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Hydro dam energy stores for 100% renewable power

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posted on Mar, 13 2012 @ 05:33 PM
reply to post by juleol

I'm with you on the thorium from what little I have researched in that area. It's a better bet than risking thousands of lives to line a few CEO's pockets. I have a better solution though, I'm just trying to make it safe and idiot proof first.

Cheers - Dave

posted on Mar, 14 2012 @ 04:47 AM

Originally posted by Mr Peter Dow

So long as the selling price of 75% is more than the buying price of 100% then there is a trading profit.

There's the catch IE unless there's market volatility caused by high demand, reduced plant availability, network failures and plant outages that margin is barely enough to break even let alone recover the initial investment in a reasonable time period like, say, less than 50 years. The Dinorwig scheme currently makes more providing system restart services (means they don't necessarily get dispatched very often at all) and all they need do is be ready to provide the service at short notice to get paid for it (the service IE 'black start' capability not the energy). They'd also be providing high priced FCAS (frequency control ancillary services) which is exactly what the station was designed to do although it might have had a different name back then.

Energy-wise it's a losing proposition on a flat market.

posted on Mar, 16 2012 @ 10:41 PM
Geology of the Coire Glas site
I have been able to extract this information from the British Geological Survey (BGS) Geology of Britain viewer, from the 1:50 000 scale map.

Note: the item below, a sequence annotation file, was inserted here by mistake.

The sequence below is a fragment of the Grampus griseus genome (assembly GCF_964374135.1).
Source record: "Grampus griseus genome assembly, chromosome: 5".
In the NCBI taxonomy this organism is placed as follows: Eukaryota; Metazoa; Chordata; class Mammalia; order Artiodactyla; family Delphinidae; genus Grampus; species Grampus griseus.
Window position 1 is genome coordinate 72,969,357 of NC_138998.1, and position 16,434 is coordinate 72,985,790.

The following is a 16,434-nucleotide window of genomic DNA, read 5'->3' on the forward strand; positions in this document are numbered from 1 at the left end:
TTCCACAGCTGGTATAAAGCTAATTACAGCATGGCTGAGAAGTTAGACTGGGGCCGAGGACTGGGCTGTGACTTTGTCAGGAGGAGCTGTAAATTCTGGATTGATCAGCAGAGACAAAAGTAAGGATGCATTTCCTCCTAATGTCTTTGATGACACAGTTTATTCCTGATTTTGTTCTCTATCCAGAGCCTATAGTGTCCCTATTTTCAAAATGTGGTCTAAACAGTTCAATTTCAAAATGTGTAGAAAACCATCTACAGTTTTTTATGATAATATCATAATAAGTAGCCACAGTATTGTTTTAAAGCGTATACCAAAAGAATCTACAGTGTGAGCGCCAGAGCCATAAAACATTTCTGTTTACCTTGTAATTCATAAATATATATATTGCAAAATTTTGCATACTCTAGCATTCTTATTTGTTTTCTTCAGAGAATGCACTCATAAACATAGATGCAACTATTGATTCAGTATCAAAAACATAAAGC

Click to see larger image

According to this map, the bedrock at the site which would be used to build the dam on top of and to extract rock from to create the tunnels for the underground complex seems to be a rock geologists call "psammite" which I understand to mean here "a metamorphic rock whose protolith was a sandstone".

What neither the map nor the "psammite" name is telling us is how fractured the psammite rock there is and therefore how strong and also how impermeable or otherwise to water this rock is likely to prove to be, both of which would be interesting for any engineers building a pumped-storage hydro dam scheme there to know.

What does look fairly obvious to me is that the superficial deposit of what the map calls "hummocky (moundy) glacial deposits - diamicton, sand and gravel" would not be strong enough, nor impermeable enough to build any dam on top of and at least along the line of the dam, this glacial deposit ought to be removed to get down to the bedrock within which to establish the foundations of the dam, although I would think that this glacial deposit might be made into aggregate to make the concrete for the dam by the sounds of it.

Dam foundations and height of the dam above the bedrock
The top of the Dow-Dam has an elevation of 780 metres by design.

Image also hosted here

The lowest elevation of the current ground surface of Coire Glas along the line of the proposed dam is 463 metres and subtracting 463 from 780 is how the initial value of 317 metres for the nominal height of the dam above the existing surface used in previous diagrams was arrived at.

However, the glacial deposit of as yet unknown thickness is to be removed before building the foundations of the dam within and upon the bedrock.

Although the lowest surface elevation along the line of the dam of the bedrock too is unknown a formula relating the Height of the Dam Above the Bedrock (HDAB) to the Glacial Deposit Depth (GDD) can be easily stated.